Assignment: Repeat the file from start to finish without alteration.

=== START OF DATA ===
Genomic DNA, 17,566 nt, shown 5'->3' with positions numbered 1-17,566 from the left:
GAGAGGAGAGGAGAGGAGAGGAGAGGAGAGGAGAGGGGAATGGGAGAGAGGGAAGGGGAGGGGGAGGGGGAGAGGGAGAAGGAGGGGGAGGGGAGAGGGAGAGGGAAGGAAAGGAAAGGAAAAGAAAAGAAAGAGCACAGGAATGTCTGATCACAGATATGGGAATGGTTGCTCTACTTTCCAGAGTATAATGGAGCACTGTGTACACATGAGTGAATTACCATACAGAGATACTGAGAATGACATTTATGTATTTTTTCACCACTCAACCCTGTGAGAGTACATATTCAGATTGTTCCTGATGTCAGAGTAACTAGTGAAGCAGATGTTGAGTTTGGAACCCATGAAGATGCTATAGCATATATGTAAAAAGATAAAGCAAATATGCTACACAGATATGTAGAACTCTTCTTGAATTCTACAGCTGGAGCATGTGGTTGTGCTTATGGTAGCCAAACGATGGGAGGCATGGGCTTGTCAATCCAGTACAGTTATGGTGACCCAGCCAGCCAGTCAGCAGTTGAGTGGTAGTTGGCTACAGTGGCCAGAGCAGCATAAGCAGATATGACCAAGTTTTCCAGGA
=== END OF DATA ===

Genomic DNA, 17,566 nt, shown 5'->3' with positions numbered 1-17,566 from the left:
GAGAGGAGAGGAGAGGAGAGGAGAGGAGAGGAGAGGGGAATGGGAGAGAGGGAAGGGGAGGGGGAGGGGGAGAGGGAGAAGGAGGGGGAGGGGAGAGGGAGAGGGAAGGAAAGGAAAGGAAAAGAAAAGAAAGAGCACAGGAATGTCTGATCACAGATATGGGAATGGTTGCTCTACTTTCCAGAGTATAATGGAGCACTGTGTACACATGAGTGAATTACCATACAGAGATACTGAGAATGACATTTATGTATTTTTTCACCACTCAACCCTGTGAGAGTACATATTCAGATTGTTCCTGATGTCAGAGTAACTAGTGAAGCAGATGTTGAGTTTGGAACCCATGAAGATGCTATAGCATATATGTAAAAAGATAAAGCAAATATGCTACACAGATATGTAGAACTCTTCTTGAATTCTACAGCTGGAGCATGTGGTTGTGCTTATGGTAGCCAAACGATGGGAGGCATGGGCTTGTCAATCCAGTACAGTTATGGTGACCCAGCCAGCCAGTCAGCAGTTGAGTGGTAGTTGGCTACAGTGGCCAGAGCAGCATAAGCAGATATGACCAAGTTTTCCAGGA